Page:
Any of several kinds of insurance personnel who place insurance business with insurers and who represent either insurers or insureds, or both.
In the agency relationship, the party that is authorized by the principal to act on the principal's behalf.
A legal, consensual relationship that exists when one party, the agent, acts on behalf of another party, the principal.
The party in an agency relationship that authorizes the agent to act on that party's behalf.
The authority implicitly conferred on an agent by custom, usage, or a principal's conduct indicating intention to confer such authority.
The authority that the principal specifically grants to the agent.
Authority (express or implied) conferred by the principal on an agent under an agency contract.
An insurance agent's authority to effect coverage on behalf of the insurer.
A third party's reasonable belief that an agent has authority to act on the principal's behalf.
A business, operated for the benefit of its owner (or owners) that sells insurance, usually as a representative of several unrelated insurers.
An independent producer who represents insurance customers.
Agency expiration list
The record of an insurance agency's present policyholders and the date their policies expire.
Independent agency network
A group of agencies that contractually link to share services, resources, and insurers to gain advantages normally available only to large regional and national brokers.
Managing general agent (MGA)
An authorized agent of the primary insurer that manages all or part of the primary insurer's insurance activities, usually in a specific geographic area.
Exclusive agency marketing system
An insurance marketing system under which agents contract to sell insurance exclusively for one insurer (or for an associated group of insurers).
Direct writer marketing system
An insurance marketing system that uses sales agents (or sales representatives) who are direct employees of the insurer.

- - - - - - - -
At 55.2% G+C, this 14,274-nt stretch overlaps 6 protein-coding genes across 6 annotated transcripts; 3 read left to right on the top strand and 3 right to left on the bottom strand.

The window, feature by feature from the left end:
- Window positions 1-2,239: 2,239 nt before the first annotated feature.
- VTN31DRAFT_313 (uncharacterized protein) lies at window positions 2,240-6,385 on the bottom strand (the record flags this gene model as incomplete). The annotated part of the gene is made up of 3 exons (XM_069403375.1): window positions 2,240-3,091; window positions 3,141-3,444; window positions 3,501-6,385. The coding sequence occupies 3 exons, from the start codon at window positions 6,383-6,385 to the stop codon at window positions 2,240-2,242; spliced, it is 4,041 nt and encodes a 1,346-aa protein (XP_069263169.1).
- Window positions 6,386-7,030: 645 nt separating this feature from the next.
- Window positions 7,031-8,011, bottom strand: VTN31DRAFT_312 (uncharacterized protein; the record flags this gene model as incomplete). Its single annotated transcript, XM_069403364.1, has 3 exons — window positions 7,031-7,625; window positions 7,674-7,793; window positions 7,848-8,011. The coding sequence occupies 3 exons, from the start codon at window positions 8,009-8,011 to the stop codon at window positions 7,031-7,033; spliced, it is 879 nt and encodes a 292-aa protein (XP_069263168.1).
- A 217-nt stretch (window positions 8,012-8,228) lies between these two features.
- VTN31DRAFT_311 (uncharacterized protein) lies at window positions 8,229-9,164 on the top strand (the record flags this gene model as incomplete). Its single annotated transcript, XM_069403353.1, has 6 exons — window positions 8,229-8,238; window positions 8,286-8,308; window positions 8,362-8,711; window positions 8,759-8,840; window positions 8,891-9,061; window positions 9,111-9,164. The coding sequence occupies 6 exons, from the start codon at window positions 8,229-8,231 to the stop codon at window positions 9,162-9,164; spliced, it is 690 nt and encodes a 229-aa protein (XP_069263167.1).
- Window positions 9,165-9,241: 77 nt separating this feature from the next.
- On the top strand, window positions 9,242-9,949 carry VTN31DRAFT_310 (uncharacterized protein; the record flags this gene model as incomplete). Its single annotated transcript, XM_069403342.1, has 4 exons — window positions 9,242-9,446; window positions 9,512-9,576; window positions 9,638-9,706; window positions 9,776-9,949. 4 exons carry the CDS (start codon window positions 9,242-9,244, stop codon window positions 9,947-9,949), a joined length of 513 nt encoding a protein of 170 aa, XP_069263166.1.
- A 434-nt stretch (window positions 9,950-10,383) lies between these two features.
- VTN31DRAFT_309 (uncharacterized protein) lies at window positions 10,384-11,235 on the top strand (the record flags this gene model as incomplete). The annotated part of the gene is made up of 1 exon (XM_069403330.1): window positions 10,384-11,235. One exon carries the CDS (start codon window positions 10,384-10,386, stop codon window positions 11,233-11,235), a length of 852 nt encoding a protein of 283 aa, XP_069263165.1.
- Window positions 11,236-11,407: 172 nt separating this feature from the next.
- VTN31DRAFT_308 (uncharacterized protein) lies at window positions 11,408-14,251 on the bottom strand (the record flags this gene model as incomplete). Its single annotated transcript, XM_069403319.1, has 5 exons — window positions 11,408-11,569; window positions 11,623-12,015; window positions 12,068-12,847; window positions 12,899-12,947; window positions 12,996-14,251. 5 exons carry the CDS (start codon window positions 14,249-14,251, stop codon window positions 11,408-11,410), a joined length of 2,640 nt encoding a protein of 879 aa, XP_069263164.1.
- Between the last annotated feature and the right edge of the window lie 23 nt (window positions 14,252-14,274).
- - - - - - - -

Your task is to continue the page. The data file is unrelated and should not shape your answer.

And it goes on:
Mixed marketing system
An insurer's use of more than one marketing system or distribution channel.
Contacting a prospect without an appointment.
A report detailing an insured's history of claims that have occurred over a specific period, valued as of a specific date.
A payment procedure in which a producer sends premium bills to the insured, collects the premium, and sends the premium to the insurer, less any applicable commission.
A payment procedure in which the insurer assumes all responsibility for sending premium bills to the insured, collecting the premium, and sending any commission payable on the premium collected to the producer.
A percentage of the premium that the insurer pays to the agency or producer for new policies sold or existing policies renewed.
Contingent commission agreement
A contract provision in which an insurer agrees to make supplemental payments to producers based on profitability alone or on a combination of profitability, volume, and growth in the agency's book of business placed with that insurer.
A group of policies with a common characteristic, such as territory or type of coverage, or all policies written by a particular insurer or agency.
In general, the tendency for people with the greatest probability of loss to be the ones most likely to purchase insurance.
The amount of business an insurer is able to write, usually based on a comparison of the insurer's written premiums to its policyholders' surplus.
The scope of decisions than an underwriter can make without receiving approval from someone at a higher level.
Underwriting guidelines (underwriting guide)
A written manual that communicates an insurer's underwriting policy that specifies the attributes of an account that an insurer is willing to insure.
Underwriter who is primarily responsible for implementing the steps of the underwriting process.
Underwriter who is usually located in the home office and who assists underwriting management with making and implementing underwriting policy.
Underwriting policy (underwriting philosophy)
A guide to individual and aggregate policy selection that supports an insurer's mission statement.
An independent organization that works with and on behalf of insurers that purchase or subscribe to its services.
Prospective loss costs
Loss data that are modified by loss development, trending, and credibility processes, but without considerations for profit and expenses.